China eases pressure on real estate sector but reform remains a priority

Chinese regulators have eased pressure on property developers by loosening credit controls and allowing more bond issuance in recent weeks in an effort to prevent the sector from collapsing. pour. But analysts and government advisers say the measures do not represent a retreat from President Xi Jinping’s crackdown on the sector.

Real estate is estimated to account for about a third of total economic activity in the world’s second-largest economy, highlighting the broader implications of any significant shift in policy. The industry has struggled in recent weeks to cope with liquidity crisis that has spurred some of the country’s biggest developers, such as Evergrande, to the brink of bankruptcy.

“There are still systemic risks posed by the property downturn to the broader economy,” said Deng Haozhi, a real estate analyst in Guangzhou. “Regulators to avoid that scenario is up to the regulator.”

“All of our previous efforts to regulate the property market failed because we left it halfway after the overhaul,” said a Beijing-based policy adviser. “This time the central government is determined to stick to the plan.”

Mortgage lending activity increased 1% in October, ending four consecutive months of declines year-on-year, according to Wind data, after Zou Lan, head of financial markets Principal at the People’s Bank of China, said some banks have misunderstood Beijing’s real estate policies. .

The goal, Zou said, is to limit the flow of credit to oversold real estate companies rather than stop issuing development loans. He added: “We have directed the major banks to keep the issuance of real estate loans stable and orderly.

Executives at banks in Beijing and Shanghai told the Financial Times that review times for mortgage applications had fallen from six months in September to less than three months. “We have acted too cautiously in the past,” said a loan officer at Merchants Bank of China. “We are now back to normal.”

The issuance of developer bonds is also being resumed. As of November 10, more than two dozen state-owned developers have announced plans to issue a total of Rmb 28.8 billion ($4.5 billion) of relatively low-interest debt instruments across the board. interbank market, which is often difficult for developers to access.

Zhejiang China Commodities City Group Co, a developer based in eastern China’s Zhejiang province, took just five days last week to secure approval to sell its nine-month bond, Rmbn, this week. “In the past, this process could easily take more than a month,” said one company executive. “Now things are moving forward.”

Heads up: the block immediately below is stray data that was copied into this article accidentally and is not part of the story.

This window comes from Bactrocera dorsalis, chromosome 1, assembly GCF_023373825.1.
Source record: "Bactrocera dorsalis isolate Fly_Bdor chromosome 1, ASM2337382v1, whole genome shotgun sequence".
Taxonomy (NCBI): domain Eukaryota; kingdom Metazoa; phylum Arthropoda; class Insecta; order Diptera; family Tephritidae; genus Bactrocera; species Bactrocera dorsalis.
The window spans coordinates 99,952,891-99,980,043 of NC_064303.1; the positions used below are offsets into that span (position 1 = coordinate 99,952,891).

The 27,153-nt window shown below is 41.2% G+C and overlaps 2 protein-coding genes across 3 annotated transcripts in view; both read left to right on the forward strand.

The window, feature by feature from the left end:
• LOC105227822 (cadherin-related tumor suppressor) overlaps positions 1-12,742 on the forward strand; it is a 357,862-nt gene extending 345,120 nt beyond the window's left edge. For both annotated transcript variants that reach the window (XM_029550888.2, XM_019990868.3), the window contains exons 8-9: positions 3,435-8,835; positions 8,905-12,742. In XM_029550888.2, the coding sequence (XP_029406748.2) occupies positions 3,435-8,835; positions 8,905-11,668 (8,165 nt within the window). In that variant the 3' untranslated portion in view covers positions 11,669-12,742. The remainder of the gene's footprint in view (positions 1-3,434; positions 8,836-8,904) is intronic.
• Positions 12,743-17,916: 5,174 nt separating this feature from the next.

However, the policy easing has come too late for the country’s most indebted private-sector developers, such as Evergrande and Kaisa. Regulators hope they will be able to restructure by selling assets, which could lead to companies becoming much smaller, according to two officials at Evergrande.

“It doesn’t matter if a few big developers come together,” said Bo Zhuang, an analyst at Loomis Sayles, an asset manager. “But the Chinese authorities need to make sure that the overhaul policy doesn’t kill the entire industry.”

Loan officers say they are reluctant to help average real estate developers, especially after the number of housing transactions fell by almost a quarter in dollar terms in October compared with the same month last year.

“We do not expect real estate transactions to recover quickly as property buyers expect prices to continue to weaken,” said a loan officer at Merchants Bank of China. “That could undermine developers’ ability to generate cash flow to repay debt.”

New home prices fell in both September and October, and buyers are also worried about the government’s recent efforts to roll out property tax in some cities. “Homebuyers are waiting until they are clear on how much the tax will affect them,” the loan officer said.

An executive at Kaisa, whose company has missed many dollar bond payments this month, told a closed industry conference last week that the company had not benefited from the easing policies. recently. “We are in a very difficult situation,” Li said, according to a transcript of his remarks seen by the FT.

At a separate conference organized by China Index Academy, a consulting firm, last week, it was revealed that 15 of China’s 50 largest developers are measured by sales in 2018. 2020 – which includes 10 state-owned and five private companies – has a “good capacity” for the weather. risks.

Evergrande and Kaisa did not respond to requests for comment.

Developers are also being hampered by tighter government scrutiny of presale funds, which they could have previously used to close the funding gap. In recent months, more than two dozen cities have announced rules restricting the use of a project’s presale money for that project.

Sunshine City Group Co, a developer based in Fujian province, southeast China, recently had to request an extension of its $650 million bond payment despite reporting more than 27 billion Rmbn in cash in September. According to people close to the company, most of its cash was locked up in state-controlled custodian accounts devoted to specific projects.

“How can we find alternative sources of funding when our billions of cash cannot be used to repay debt,” a Sunshine City official complained earlier this month in a statement. open letter on social media.

Additional reporting by Tom Mitchell in Singapore and Xinning Liu in Beijing

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